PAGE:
Portrait of James Madison

Madison on “Parchment Barriers” and the defence of liberty I (1788)

Found in: The Federalist (Gideon ed.)

Although in the Federalist Papers (1787-88) James Madison (1751-1836) urged ratification of the U.S. Constitution he was also aware of the things it left undone. Here he worries about the weakness of “parchment barriers” such as the constitution in protecting the liberties of the people when the government increasingly “draw(s) all power into its impetuous vortex”:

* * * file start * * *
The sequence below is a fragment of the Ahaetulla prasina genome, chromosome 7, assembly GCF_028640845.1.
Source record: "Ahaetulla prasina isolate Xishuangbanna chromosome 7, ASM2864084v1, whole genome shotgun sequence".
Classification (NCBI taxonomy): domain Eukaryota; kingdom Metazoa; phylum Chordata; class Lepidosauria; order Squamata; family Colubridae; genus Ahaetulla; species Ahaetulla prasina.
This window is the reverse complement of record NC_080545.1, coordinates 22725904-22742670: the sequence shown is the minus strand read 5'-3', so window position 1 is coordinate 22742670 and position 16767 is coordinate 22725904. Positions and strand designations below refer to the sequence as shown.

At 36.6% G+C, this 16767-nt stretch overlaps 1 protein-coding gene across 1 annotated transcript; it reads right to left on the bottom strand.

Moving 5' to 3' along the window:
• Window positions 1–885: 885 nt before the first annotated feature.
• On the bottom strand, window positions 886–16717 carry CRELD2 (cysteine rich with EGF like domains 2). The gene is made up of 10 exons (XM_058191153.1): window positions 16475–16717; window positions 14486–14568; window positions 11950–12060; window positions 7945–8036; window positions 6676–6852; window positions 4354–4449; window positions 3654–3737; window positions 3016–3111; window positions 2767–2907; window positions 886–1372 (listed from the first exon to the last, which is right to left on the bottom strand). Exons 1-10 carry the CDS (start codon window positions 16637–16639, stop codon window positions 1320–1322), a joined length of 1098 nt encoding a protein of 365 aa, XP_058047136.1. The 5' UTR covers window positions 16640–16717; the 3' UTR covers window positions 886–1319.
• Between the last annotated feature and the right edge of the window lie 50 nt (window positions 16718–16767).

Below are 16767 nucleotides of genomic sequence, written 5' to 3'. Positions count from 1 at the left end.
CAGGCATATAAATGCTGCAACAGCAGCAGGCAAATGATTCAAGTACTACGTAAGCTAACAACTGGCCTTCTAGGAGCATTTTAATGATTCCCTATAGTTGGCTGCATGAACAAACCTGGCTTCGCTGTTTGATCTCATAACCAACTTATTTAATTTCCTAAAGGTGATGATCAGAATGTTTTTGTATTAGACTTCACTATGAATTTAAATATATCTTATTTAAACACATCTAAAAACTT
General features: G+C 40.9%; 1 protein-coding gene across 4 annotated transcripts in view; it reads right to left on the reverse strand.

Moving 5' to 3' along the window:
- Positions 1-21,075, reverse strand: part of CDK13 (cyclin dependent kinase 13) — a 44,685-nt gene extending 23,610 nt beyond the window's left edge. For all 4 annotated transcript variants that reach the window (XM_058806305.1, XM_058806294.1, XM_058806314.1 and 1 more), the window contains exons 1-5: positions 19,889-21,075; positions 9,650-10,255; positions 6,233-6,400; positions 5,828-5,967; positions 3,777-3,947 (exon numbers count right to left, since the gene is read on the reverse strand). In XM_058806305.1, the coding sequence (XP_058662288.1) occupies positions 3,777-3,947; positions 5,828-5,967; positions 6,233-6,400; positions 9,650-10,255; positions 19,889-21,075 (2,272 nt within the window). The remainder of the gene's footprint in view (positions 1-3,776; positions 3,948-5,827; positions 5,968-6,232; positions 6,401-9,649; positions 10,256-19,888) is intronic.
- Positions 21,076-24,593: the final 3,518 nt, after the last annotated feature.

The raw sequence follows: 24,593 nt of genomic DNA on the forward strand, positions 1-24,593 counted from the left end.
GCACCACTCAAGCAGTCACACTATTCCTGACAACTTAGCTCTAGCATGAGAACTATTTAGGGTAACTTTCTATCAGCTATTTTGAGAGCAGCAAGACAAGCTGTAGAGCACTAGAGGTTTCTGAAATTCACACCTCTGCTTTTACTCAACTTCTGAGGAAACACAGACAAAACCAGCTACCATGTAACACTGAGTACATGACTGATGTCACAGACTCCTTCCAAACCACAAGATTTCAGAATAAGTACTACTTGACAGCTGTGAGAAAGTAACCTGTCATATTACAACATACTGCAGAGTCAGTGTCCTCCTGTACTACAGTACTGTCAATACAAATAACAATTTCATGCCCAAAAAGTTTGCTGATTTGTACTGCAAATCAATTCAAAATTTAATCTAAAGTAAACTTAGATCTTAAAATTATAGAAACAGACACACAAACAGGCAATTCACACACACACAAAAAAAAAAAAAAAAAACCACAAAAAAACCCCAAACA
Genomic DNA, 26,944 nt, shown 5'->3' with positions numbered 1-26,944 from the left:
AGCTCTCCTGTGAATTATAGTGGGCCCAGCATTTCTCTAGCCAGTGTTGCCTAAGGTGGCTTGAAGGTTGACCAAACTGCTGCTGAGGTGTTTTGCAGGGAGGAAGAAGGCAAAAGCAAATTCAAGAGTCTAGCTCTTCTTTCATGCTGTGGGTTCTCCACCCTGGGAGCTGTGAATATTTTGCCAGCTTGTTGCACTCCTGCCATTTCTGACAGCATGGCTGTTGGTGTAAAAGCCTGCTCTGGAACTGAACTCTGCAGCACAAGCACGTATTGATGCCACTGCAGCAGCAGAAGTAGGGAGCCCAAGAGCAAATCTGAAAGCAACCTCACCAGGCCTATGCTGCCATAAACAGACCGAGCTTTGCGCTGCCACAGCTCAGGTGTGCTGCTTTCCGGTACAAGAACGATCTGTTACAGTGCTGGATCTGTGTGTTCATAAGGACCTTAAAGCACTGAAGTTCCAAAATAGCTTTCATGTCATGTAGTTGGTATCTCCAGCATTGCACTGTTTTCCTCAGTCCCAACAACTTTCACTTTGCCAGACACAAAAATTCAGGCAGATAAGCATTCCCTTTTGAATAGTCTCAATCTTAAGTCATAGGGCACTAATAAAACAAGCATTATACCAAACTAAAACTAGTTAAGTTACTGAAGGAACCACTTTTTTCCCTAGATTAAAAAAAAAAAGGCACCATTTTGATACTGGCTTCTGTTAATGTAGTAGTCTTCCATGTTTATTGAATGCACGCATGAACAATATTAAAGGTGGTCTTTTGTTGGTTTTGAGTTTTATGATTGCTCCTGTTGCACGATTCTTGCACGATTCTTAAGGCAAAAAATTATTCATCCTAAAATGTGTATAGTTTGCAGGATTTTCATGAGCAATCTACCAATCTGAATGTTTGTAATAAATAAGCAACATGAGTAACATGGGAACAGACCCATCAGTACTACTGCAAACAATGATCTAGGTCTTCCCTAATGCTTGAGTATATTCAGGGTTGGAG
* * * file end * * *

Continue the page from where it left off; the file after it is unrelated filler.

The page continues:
Will it be sufficient to mark, with precision, the boundaries of these departments, in the constitution of the government, and to trust to these parchment barriers against the encroaching spirit of power? This is the security which appears to have been principally relied on by the compilers of most of the American constitutions. But experience assures us, that the efficacy of the provision has been greatly overrated; and that some more adequate defence is indispensably necessary for the more feeble, against the more powerful members of the government. The legislative department is every where extending the sphere of its activity, and drawing all power into its impetuous vortex.